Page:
I’ve been a helping professional for enough years that many terms have come and gone in referring to our work, diagnoses, and clients. Recently a nomenclature shift happened in our state Medicaid paperwork that now refers to “consumers”. I have already been through patients, clients, participants, attendees, and now consumers comes around. Even professionals are referred to by many names including counselor, therapist, “doc” (no matter what your degree), shrinks (again no matter what your degree or training), helping professionals, psychologists (again no matter what your degree)- do you see a pattern here?
Clients are just as confused about what to call us sometimes as we them. What we all miss and want is to be seen as the unique individuals we are- even though the need for shared nomenclature is valid.
The long discussed revision of the DSM will be here in 2013 as version V is published. Once again we will revisit the language we use in naming the disorders that for years have evolved in name. In the area of diagnoses, shared nomenclature is essential, so we all can be talking about the same thing when we label something. This is about science and statistics. But what we call those we work with is more about cultural shifts in perception and ways of doing business. I have heard some counseling centers that refer to “customers” because a client (my favorite term) is purchasing a service from us in seeking counseling.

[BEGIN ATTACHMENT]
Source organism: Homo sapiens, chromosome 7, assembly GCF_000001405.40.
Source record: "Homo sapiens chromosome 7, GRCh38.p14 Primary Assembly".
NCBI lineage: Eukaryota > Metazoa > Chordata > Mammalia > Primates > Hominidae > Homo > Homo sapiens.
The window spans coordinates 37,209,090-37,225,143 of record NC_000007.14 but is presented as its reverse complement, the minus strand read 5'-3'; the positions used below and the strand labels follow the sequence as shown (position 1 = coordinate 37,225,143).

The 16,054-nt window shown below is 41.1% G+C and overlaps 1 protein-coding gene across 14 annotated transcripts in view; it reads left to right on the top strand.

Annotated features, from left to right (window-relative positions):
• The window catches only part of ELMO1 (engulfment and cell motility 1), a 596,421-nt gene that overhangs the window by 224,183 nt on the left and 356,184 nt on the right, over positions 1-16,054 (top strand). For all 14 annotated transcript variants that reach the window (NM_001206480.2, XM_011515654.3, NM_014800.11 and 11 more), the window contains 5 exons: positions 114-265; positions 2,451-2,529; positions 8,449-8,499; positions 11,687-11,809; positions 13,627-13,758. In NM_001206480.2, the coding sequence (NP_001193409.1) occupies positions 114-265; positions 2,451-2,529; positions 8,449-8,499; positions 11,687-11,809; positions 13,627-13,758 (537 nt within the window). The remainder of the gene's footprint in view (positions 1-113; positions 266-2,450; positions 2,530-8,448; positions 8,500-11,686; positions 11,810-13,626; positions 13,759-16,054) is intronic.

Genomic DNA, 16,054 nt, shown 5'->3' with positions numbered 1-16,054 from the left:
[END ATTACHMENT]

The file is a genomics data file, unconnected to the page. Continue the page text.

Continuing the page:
Consumer does reflect more awareness of the less hierarchical approach in meeting our clients more as someone having rights and equal input to the process- choice! Regardless of the terms used, examining them helps us identify some of our inarticulate feelings, and thus talking about all this is valid.
My doctoral program referred to we students not as "students" but as “learners” and while I think that is a wonderful aspirational term, maybe student defined me better at times. Maybe even slacker! So if we were to apply that kind of aspirational language to clients what would we say? Changers? Collaborators? Or in-need-of-support?
I know labels exist like "in-need-of-treatment", and not all “consumers” are voluntary. As usual, I have no solution or proposed action here- but hope by writing this to just get you thinking…. Like “consumer” got me thinking. Consumer? Customer? Client? Therapist? Counselor? Dr. Phillips? As I tell those who seek my services-- just call me Joan.
Joan Phillips is a counselor, art therapist, and marriage and family therapist. She maintains a private practice and teaches at the University of Oklahoma.